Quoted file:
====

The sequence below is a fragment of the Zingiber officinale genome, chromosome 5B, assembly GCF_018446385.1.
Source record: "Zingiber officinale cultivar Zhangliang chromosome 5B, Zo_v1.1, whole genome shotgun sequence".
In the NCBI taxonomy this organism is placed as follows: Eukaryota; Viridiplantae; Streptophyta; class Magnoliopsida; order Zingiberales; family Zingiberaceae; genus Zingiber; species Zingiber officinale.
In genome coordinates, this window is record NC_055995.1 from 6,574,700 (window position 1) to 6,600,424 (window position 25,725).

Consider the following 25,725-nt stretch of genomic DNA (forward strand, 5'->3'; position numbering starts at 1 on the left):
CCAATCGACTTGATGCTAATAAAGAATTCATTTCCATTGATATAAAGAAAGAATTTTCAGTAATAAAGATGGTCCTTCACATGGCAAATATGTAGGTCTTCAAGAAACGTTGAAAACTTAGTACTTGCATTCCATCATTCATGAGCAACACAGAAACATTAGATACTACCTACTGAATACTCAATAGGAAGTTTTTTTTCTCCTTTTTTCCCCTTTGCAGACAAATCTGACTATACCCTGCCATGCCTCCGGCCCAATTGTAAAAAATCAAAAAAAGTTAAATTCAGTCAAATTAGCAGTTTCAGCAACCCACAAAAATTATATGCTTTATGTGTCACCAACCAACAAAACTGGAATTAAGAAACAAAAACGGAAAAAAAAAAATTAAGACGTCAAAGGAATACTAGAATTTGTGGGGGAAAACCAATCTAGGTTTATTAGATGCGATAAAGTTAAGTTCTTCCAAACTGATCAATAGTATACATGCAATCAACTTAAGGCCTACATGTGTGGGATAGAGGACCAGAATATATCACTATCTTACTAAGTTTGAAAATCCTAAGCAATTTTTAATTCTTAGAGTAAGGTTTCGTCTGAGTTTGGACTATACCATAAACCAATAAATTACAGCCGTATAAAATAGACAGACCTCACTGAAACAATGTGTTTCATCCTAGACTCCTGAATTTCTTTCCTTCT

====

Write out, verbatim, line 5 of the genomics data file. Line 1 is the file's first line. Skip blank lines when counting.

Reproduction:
Consider the following 25,725-nt stretch of genomic DNA (forward strand, 5'->3'; position numbering starts at 1 on the left):